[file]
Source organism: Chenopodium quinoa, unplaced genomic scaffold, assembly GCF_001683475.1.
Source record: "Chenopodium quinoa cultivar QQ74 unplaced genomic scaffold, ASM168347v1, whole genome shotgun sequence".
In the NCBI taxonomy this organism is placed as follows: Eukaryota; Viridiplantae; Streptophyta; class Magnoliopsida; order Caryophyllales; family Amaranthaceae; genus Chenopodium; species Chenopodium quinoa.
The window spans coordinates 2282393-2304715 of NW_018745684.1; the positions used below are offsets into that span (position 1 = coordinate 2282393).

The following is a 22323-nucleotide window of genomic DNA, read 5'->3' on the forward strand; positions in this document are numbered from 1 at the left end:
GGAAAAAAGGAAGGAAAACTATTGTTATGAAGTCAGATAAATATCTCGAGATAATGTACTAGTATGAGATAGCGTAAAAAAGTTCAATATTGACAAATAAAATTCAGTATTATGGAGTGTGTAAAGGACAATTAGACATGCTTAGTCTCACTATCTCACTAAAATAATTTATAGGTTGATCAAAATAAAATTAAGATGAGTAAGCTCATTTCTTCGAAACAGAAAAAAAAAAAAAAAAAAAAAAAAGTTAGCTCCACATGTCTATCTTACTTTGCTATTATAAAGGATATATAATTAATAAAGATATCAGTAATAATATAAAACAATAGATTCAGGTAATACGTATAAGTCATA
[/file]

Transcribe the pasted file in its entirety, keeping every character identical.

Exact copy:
Source organism: Chenopodium quinoa, unplaced genomic scaffold, assembly GCF_001683475.1.
Source record: "Chenopodium quinoa cultivar QQ74 unplaced genomic scaffold, ASM168347v1, whole genome shotgun sequence".
In the NCBI taxonomy this organism is placed as follows: Eukaryota; Viridiplantae; Streptophyta; class Magnoliopsida; order Caryophyllales; family Amaranthaceae; genus Chenopodium; species Chenopodium quinoa.
The window spans coordinates 2282393-2304715 of NW_018745684.1; the positions used below are offsets into that span (position 1 = coordinate 2282393).

The following is a 22323-nucleotide window of genomic DNA, read 5'->3' on the forward strand; positions in this document are numbered from 1 at the left end:
GGAAAAAAGGAAGGAAAACTATTGTTATGAAGTCAGATAAATATCTCGAGATAATGTACTAGTATGAGATAGCGTAAAAAAGTTCAATATTGACAAATAAAATTCAGTATTATGGAGTGTGTAAAGGACAATTAGACATGCTTAGTCTCACTATCTCACTAAAATAATTTATAGGTTGATCAAAATAAAATTAAGATGAGTAAGCTCATTTCTTCGAAACAGAAAAAAAAAAAAAAAAAAAAAAAAGTTAGCTCCACATGTCTATCTTACTTTGCTATTATAAAGGATATATAATTAATAAAGATATCAGTAATAATATAAAACAATAGATTCAGGTAATACGTATAAGTCATA